The protests in Egypt have been front and center in the American media over the previous two weeks. We were greeted with daily updates about former President Mubarak’s grasp on power, and, ultimately, his resignation. Buried in all the rapidly unfolding events were numerous stories about social media and its role in the revolution. I think it may be useful to aggregate all these stories as we begin to analyze how important social media was (if at all) to the revolution – and, also, whether the revolution has significant implications for social media.
As a prelude to the unrest in Egypt (and Tunisia) several cables conveying communications between US diplomats and the State Department were leaked to Wikileaks. The connection between these leaks and the protests in Tunisia was covered in the Guardian and the Village Voice. Journalists, ever eager for a sexy headline, quickly labeled Tunisia “The First Wikileaks Revolution.” The cables also brought global attention to “routine and pervasive” police brutality under the Mubarak regime, giving increased legitimacy to dissident groups.
After Tunisia’s President Ben Ali fell, unrest quickly spread to Egypt. Largely unprepared to cover the event, the Western media was forced to rely on Twitter feeds (as well as Al Jazeera) as a primary source for reporting. (For an excellent analysis of the most watched Twitter feeds see Zeynep Tufekci’s “Can ‘Leaderless Revolutions’ Stay Leaderless: Preferential Attachment, Iron Laws and Networks.”)
Social media sites like Twitter in Facebook became the primary tools employed by protest organizers. Of particular significance, is a Facebook page called “We Are All Khaled Said” (named for the young 28-year-old techie and businessman, who in 2010, was dragged out of an Internet cafe and murdered by Egyptian police), which we now know was started by Wael Ghonim, a Google executive and “geek-activist.” Ghonim was arrested and detained for 12 days during the protests but was eventually released. He is rapidly emerging as a leader in the new Egyptian political environment. Google’s chief executive, Eric Schmidt, publicly stated that the company is “very proud” of Ghonim. The New York Times also reported:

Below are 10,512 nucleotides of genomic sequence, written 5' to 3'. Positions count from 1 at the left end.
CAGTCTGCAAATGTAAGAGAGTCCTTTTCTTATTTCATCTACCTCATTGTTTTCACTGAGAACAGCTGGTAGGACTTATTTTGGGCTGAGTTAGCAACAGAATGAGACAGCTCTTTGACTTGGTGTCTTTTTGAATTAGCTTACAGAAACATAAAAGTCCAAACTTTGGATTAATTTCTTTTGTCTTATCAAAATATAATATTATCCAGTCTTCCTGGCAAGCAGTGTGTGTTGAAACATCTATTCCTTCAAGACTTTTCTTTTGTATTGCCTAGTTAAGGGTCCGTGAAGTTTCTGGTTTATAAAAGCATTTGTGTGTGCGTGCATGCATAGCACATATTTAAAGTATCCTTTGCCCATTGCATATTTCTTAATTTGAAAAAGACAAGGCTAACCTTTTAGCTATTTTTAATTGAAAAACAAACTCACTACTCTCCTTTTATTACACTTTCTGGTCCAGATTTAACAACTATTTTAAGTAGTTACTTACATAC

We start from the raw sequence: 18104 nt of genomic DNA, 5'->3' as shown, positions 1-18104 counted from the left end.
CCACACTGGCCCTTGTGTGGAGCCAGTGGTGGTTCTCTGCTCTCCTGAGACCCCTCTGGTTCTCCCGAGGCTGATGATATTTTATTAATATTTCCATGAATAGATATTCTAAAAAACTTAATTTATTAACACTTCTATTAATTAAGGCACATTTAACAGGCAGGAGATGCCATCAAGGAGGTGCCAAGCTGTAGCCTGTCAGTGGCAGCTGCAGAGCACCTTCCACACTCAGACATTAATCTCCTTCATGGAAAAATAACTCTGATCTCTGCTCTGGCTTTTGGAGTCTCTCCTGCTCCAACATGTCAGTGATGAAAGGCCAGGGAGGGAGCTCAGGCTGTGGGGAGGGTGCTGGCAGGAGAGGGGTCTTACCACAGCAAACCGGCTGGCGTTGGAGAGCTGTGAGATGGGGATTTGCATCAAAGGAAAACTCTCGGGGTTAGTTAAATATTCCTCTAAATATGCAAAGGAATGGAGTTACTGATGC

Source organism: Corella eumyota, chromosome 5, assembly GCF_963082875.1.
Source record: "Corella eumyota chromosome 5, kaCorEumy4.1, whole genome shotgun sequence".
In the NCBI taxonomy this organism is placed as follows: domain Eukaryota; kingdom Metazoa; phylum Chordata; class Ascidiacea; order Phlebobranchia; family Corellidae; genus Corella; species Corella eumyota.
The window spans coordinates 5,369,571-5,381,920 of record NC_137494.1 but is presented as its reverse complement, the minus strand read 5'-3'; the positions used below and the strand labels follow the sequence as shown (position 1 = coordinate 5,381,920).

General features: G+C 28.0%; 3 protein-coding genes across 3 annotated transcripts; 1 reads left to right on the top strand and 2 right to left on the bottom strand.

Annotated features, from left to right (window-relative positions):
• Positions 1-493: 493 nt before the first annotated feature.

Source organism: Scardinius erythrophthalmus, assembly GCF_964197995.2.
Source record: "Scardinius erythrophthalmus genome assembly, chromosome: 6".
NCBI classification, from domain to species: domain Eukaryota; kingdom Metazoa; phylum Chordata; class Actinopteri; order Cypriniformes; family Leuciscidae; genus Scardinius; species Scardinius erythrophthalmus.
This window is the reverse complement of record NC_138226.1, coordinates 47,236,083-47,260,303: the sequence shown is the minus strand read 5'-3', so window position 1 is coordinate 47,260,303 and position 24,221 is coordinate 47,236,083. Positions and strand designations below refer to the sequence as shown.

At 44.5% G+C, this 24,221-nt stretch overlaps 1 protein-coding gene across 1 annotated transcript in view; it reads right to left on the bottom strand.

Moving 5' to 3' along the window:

In an interview with CBS News after his release last week, he said he had not discussed his participation in the protests with Google in advance and would be honored to return to the company “if I’m not fired.”That prompted a message from the company’s main Twitter account that read: “We’re incredibly proud of you, @Ghonim, & of course will welcome you back when you’re ready.”
Egypt’s Internet has long been censored, though workarounds were quite pervasive. For a period during the protests, however, the Egyptian government shut the Internet down altogether, severing the Egyptian people’s main line of communication with the outside world. A graphic circulated by Arbor Network illustrates the drop off in Internet traffic. The shutdown in Egypt highlighted the tenuous nature of the politics and infrastructure of the Internet in many authoritarian countries. When Egypt’s Internet was disconnected from the outside world, it was revealed that the internal Internet was hardly able to function because sites rely so heavily on information from outside servers. Moreover, the Mubarak government proved that was easy to force Internet service providers into compliance, by threatening to that measures that would require costly repairs.
Shortly after the Internet shutdown, Google and Twitter made news when they teamed up to offer a service that allowed individuals to tweet by leaving voice messages on their cell phones. The messages were translated into text and posted with the #Egypt hashtag. Google acknowledged that this is was an overtly political act on its official blog, saying:
Like many people we’ve been glued to the news unfolding in Egypt and thinking of what we could do to help people on the ground. Over the weekend we came up with the idea of a speak-to-tweet service—the ability for anyone to tweet using just a voice connection.
In contrast to Google and Twitter, Facebook executives largely remained silent about their position on the protests, despite their “starring role.” Facebook, purportedly, seeks to avoid the appearance of taking sides, and thus, possibly prompting other authoritarian regimes to block their site. Ethan Zuckerman, of the Berkman Center for Internet and Society at Harvard, explained:
It might be tougher for Facebook than anyone else. Facebook has been ambivalent about the use of their platform by activists
And, in fact, Facebook has been an equal opportunity host for pro- and anti-Mubarak demonstrators alike. Other industry leaders are less shy about celebrating Facebook’s significance for democratic movements. Google’s Eric Schmidt said collaboration tools like Facebook “change the power dynamic between governments and citizens in some very interesting and unpredictable ways.”
What all these events have highlighted is that the very existence of social media is a political act. As much as such companies might prefer to remain neutral to avoid alienating their potential clientele, their every decision (or non-decision) has potential political consequences. Given that the very existence of such companies depends on the free flow of information, the goals of these companies and the goals of democratic movements are often aligned.